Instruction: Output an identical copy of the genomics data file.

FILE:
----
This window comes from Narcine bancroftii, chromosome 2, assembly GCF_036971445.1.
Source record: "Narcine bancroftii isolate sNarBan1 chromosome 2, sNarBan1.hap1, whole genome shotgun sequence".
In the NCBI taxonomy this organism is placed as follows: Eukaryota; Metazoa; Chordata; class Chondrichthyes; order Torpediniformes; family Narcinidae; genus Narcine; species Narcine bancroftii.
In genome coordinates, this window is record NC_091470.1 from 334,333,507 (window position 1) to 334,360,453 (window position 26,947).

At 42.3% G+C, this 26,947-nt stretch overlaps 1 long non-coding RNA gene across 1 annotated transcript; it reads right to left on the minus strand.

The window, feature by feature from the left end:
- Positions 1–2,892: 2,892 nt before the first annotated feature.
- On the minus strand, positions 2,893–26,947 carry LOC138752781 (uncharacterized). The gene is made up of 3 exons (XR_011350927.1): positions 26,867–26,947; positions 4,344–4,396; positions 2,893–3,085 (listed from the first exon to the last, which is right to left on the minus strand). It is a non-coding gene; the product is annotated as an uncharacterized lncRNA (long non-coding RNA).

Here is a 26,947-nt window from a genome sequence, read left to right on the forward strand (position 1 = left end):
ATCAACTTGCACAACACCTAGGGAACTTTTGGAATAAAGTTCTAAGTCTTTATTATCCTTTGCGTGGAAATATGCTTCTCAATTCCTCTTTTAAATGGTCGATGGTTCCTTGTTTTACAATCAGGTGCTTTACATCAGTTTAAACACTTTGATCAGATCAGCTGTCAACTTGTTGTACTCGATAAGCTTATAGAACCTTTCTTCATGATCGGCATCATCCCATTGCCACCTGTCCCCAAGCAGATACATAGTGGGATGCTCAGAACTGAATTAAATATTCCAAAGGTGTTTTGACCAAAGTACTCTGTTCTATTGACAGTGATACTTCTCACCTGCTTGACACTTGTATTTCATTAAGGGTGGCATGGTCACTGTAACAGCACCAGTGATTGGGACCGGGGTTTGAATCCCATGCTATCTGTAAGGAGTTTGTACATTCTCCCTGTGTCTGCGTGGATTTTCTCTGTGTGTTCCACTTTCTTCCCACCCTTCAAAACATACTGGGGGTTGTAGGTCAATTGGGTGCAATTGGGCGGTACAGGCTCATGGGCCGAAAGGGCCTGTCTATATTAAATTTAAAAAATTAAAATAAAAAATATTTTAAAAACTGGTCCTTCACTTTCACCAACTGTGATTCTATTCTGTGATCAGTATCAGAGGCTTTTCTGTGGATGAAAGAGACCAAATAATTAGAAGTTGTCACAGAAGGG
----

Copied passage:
This window comes from Narcine bancroftii, chromosome 2, assembly GCF_036971445.1.
Source record: "Narcine bancroftii isolate sNarBan1 chromosome 2, sNarBan1.hap1, whole genome shotgun sequence".
In the NCBI taxonomy this organism is placed as follows: Eukaryota; Metazoa; Chordata; class Chondrichthyes; order Torpediniformes; family Narcinidae; genus Narcine; species Narcine bancroftii.
In genome coordinates, this window is record NC_091470.1 from 334,333,507 (window position 1) to 334,360,453 (window position 26,947).

At 42.3% G+C, this 26,947-nt stretch overlaps 1 long non-coding RNA gene across 1 annotated transcript; it reads right to left on the minus strand.

The window, feature by feature from the left end:
- Positions 1–2,892: 2,892 nt before the first annotated feature.
- On the minus strand, positions 2,893–26,947 carry LOC138752781 (uncharacterized). The gene is made up of 3 exons (XR_011350927.1): positions 26,867–26,947; positions 4,344–4,396; positions 2,893–3,085 (listed from the first exon to the last, which is right to left on the minus strand). It is a non-coding gene; the product is annotated as an uncharacterized lncRNA (long non-coding RNA).

Here is a 26,947-nt window from a genome sequence, read left to right on the forward strand (position 1 = left end):
ATCAACTTGCACAACACCTAGGGAACTTTTGGAATAAAGTTCTAAGTCTTTATTATCCTTTGCGTGGAAATATGCTTCTCAATTCCTCTTTTAAATGGTCGATGGTTCCTTGTTTTACAATCAGGTGCTTTACATCAGTTTAAACACTTTGATCAGATCAGCTGTCAACTTGTTGTACTCGATAAGCTTATAGAACCTTTCTTCATGATCGGCATCATCCCATTGCCACCTGTCCCCAAGCAGATACATAGTGGGATGCTCAGAACTGAATTAAATATTCCAAAGGTGTTTTGACCAAAGTACTCTGTTCTATTGACAGTGATACTTCTCACCTGCTTGACACTTGTATTTCATTAAGGGTGGCATGGTCACTGTAACAGCACCAGTGATTGGGACCGGGGTTTGAATCCCATGCTATCTGTAAGGAGTTTGTACATTCTCCCTGTGTCTGCGTGGATTTTCTCTGTGTGTTCCACTTTCTTCCCACCCTTCAAAACATACTGGGGGTTGTAGGTCAATTGGGTGCAATTGGGCGGTACAGGCTCATGGGCCGAAAGGGCCTGTCTATATTAAATTTAAAAAATTAAAATAAAAAATATTTTAAAAACTGGTCCTTCACTTTCACCAACTGTGATTCTATTCTGTGATCAGTATCAGAGGCTTTTCTGTGGATGAAAGAGACCAAATAATTAGAAGTTGTCACAGAAGGG